Engineers’ startup weaves hemp, natural fibers | National Hemp Association

Engineers’ startup weaves hemp, natural fibers | National Hemp Association

Industrial hemp is big in Europe, where there’s been widespread adoption of sustainable, green materials in manufacturing. This startup is trying to grow a business and a new U.S. industry.
Kentucky’s foray into industrial hemp has fueled a Louisville startup which is betting that natural fibers someday will become a key ingredient in hundreds of American-made products – furnace filters, kayaks, skis, even coffee mugs.

Sunstrand Kentucky_Hemp_Production was launched by Oldham County native Trey Riddle in summer 2014 after the state of Kentucky’s successful push to sanction hemp production.

The company contracts with Kentucky farmers to grow hemp and a cousin crop called kenaf. It’s also developed a way to process and coat natural fibers. They are then sold to “upstream” buyers who make pellets for other manufacturers as a drop-in replacement or substitute for more expensive, energy-intensive plastics and glass fibers. Their fibers currently are undergoing trials for creating furnace filters and filaments for 3D printing.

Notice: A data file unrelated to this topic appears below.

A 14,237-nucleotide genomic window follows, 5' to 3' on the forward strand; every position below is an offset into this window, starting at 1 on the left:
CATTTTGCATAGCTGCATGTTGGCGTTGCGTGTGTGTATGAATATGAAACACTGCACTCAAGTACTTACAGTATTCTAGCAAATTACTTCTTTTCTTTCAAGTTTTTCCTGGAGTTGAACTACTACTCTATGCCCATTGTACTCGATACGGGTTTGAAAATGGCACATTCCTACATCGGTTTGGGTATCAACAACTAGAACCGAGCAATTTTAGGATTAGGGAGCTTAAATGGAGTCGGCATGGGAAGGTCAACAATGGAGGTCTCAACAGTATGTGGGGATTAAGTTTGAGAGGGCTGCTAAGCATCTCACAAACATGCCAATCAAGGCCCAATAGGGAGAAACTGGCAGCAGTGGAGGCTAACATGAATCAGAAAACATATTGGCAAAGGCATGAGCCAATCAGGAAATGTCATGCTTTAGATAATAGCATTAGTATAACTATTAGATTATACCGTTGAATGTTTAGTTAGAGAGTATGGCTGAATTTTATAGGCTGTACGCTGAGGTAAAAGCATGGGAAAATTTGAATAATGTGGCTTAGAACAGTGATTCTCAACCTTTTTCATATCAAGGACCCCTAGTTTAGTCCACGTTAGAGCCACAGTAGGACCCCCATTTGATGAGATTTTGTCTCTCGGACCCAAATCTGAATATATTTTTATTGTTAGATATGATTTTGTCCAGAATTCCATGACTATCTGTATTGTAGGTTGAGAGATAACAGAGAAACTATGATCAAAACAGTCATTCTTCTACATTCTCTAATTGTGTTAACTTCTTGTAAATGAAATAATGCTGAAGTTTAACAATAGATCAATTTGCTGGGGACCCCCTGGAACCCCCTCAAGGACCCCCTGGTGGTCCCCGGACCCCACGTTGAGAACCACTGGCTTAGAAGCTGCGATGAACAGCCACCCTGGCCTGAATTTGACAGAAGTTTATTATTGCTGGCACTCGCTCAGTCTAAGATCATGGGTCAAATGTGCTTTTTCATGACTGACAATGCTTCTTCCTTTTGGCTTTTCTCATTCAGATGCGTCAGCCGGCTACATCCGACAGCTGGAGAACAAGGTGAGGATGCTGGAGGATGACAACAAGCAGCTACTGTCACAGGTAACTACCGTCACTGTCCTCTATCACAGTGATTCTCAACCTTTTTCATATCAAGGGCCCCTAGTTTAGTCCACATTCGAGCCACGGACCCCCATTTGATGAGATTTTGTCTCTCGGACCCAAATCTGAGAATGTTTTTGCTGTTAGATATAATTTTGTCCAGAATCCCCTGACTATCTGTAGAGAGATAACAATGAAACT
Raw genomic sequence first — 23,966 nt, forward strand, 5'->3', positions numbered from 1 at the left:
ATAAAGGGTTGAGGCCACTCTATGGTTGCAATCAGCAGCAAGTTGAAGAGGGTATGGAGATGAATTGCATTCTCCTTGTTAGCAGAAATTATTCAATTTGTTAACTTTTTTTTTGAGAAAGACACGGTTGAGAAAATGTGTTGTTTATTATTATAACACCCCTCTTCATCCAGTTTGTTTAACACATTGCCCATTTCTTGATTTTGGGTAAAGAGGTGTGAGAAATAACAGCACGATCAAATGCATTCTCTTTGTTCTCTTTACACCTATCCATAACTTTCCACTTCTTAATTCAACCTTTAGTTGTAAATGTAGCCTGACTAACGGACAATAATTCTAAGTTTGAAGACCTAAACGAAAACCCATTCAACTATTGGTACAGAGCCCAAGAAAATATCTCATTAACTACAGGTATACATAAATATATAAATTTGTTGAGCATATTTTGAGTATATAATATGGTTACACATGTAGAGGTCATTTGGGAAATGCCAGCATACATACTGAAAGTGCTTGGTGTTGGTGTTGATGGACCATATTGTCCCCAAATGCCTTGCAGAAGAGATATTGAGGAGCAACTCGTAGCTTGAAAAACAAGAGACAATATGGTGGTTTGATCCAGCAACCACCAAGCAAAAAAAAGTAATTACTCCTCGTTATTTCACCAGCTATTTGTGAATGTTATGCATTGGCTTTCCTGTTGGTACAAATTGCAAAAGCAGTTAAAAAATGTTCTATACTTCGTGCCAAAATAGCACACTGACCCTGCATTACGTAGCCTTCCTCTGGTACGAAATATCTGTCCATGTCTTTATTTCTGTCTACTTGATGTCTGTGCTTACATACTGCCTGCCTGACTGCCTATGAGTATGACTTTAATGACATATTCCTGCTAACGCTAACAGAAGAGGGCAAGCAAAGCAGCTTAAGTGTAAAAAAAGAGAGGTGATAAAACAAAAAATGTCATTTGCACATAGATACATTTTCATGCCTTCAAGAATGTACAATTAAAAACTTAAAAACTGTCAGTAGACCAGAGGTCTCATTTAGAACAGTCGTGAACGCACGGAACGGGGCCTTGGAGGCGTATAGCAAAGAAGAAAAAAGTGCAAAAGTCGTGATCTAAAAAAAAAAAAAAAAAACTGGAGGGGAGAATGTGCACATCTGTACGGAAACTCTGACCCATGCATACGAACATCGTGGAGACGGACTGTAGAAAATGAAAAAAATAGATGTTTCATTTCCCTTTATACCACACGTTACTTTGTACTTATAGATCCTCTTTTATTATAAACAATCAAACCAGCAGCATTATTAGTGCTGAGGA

While U.S. manufacturers are still experimenting with such biomaterials, in Europe, the industry is booming. Hemp is used in everything from cigarette paper to auto manufacturing and insulation.

Growing hemp in the U.S. without a permit was prohibited nearly a half century ago because it was classified as a controlled substance related to marijuana. Both plants are the same species, Cannabis sativa, but hemp has a tiny amount of THC, the compound that gives pot users a high.

The federal farm bill allows state agriculture departments to oversee hemp-related research and development. In Kentucky, the state agriculture department noted recently that production is significantly ramping up, from just 33 acres two years ago to more than 4,500 acres planned this year. In 2015, the state reported 900 acres in production.

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